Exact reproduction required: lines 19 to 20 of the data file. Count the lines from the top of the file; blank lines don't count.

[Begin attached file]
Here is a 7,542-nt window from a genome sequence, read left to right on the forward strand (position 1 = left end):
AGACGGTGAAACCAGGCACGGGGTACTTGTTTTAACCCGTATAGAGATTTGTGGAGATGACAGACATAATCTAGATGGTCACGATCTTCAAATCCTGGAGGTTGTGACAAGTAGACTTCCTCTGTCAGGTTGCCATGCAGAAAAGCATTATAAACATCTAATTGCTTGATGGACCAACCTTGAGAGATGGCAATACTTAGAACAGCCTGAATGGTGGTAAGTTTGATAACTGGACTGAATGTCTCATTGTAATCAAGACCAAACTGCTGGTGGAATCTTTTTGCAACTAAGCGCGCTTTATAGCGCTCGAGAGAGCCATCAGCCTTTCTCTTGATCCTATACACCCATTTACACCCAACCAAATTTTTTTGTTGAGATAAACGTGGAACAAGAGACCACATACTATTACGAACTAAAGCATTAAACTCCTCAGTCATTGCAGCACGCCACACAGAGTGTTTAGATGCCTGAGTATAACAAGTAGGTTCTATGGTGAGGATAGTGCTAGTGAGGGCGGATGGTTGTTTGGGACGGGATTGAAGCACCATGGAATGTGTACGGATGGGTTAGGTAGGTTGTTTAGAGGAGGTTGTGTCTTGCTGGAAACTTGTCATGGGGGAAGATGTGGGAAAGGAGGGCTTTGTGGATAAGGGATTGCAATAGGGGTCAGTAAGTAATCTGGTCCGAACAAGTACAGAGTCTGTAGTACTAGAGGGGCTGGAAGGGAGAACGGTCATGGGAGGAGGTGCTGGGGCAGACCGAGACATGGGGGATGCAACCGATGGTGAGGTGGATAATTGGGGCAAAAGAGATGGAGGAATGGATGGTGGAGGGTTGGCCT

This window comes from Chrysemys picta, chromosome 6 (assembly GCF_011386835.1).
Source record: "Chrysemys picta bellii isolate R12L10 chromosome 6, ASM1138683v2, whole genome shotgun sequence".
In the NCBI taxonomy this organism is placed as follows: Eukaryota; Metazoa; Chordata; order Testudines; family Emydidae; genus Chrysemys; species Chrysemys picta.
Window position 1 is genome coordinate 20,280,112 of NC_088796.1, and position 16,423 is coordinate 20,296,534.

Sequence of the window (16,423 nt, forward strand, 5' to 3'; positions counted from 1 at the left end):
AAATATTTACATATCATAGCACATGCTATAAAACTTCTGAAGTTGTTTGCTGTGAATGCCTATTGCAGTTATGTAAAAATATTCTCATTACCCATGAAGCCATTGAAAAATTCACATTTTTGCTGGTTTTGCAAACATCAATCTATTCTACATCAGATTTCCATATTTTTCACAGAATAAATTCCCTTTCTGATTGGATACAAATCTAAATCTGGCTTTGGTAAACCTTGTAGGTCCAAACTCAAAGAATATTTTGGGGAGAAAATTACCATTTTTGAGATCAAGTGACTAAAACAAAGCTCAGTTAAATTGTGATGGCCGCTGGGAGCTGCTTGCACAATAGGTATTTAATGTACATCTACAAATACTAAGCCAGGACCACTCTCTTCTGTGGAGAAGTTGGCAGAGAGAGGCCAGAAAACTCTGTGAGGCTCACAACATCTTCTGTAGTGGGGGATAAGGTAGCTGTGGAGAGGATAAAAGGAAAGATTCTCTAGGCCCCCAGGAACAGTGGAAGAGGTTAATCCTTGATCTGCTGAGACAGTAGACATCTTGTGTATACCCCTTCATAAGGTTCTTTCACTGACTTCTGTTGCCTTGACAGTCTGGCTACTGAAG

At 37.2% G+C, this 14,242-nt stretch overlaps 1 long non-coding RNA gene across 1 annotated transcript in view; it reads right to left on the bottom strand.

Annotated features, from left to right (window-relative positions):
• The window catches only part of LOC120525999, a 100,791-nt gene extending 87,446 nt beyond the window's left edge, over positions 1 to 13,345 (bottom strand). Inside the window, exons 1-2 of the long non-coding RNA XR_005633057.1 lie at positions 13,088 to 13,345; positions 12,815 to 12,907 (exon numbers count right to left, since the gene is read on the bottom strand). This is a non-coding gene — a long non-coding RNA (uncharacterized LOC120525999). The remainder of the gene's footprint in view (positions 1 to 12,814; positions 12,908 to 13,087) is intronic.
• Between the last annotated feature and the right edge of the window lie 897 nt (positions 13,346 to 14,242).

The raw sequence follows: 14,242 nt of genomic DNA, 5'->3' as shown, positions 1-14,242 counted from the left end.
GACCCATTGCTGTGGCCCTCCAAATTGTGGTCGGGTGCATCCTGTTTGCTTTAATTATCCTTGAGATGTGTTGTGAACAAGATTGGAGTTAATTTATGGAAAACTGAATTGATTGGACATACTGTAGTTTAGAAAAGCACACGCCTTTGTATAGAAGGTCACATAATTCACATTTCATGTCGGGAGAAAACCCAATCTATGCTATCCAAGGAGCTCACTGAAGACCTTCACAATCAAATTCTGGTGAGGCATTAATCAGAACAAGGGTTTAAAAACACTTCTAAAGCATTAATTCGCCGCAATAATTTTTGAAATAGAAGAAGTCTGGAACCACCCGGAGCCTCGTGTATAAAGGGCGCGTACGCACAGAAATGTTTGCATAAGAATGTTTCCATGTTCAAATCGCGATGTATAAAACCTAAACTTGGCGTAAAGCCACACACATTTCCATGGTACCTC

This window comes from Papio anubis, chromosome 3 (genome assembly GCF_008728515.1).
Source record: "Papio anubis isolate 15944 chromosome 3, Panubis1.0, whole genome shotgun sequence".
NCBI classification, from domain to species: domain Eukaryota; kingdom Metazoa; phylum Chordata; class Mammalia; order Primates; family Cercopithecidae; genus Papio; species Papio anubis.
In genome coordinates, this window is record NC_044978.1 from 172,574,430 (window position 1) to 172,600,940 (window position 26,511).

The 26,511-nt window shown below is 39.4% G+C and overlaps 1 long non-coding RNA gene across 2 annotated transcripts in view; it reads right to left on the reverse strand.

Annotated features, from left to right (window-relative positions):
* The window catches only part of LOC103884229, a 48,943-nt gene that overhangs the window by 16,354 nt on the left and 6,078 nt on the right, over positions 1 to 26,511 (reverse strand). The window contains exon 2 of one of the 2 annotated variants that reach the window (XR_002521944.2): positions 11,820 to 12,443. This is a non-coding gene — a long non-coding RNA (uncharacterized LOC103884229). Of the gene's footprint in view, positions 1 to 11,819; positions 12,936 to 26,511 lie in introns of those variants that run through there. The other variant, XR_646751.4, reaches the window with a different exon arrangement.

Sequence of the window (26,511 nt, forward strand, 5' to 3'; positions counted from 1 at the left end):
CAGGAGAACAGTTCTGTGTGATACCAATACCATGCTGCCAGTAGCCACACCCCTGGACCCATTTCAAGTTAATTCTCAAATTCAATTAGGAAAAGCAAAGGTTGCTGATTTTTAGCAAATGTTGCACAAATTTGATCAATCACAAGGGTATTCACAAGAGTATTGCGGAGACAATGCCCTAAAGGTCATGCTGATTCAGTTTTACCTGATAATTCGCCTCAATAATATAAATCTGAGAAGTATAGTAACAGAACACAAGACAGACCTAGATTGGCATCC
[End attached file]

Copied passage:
The 26,511-nt window shown below is 39.4% G+C and overlaps 1 long non-coding RNA gene across 2 annotated transcripts in view; it reads right to left on the reverse strand.

Annotated features, from left to right (window-relative positions):